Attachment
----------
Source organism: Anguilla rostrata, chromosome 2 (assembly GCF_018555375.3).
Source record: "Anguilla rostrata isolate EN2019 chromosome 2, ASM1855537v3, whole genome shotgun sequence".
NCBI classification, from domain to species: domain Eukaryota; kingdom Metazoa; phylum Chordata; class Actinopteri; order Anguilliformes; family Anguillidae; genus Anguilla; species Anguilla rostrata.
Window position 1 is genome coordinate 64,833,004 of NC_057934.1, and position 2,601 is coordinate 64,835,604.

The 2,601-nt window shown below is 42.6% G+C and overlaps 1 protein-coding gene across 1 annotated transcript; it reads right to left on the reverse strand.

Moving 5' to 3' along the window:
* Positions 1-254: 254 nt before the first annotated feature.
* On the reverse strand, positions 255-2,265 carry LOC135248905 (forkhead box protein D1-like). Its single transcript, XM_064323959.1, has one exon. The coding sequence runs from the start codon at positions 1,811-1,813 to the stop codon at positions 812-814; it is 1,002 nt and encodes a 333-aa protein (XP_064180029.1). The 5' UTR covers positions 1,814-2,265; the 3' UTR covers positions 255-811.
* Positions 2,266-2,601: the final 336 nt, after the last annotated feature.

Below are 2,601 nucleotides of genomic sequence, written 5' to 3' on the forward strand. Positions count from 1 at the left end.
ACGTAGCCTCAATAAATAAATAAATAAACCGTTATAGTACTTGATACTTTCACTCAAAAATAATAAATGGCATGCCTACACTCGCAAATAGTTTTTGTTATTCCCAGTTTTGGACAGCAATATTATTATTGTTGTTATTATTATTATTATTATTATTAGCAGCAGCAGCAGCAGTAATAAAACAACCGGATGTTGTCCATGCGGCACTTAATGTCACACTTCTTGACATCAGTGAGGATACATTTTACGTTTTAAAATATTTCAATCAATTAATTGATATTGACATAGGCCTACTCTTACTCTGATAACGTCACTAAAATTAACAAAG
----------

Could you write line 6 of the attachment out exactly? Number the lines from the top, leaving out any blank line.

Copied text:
Moving 5' to 3' along the window: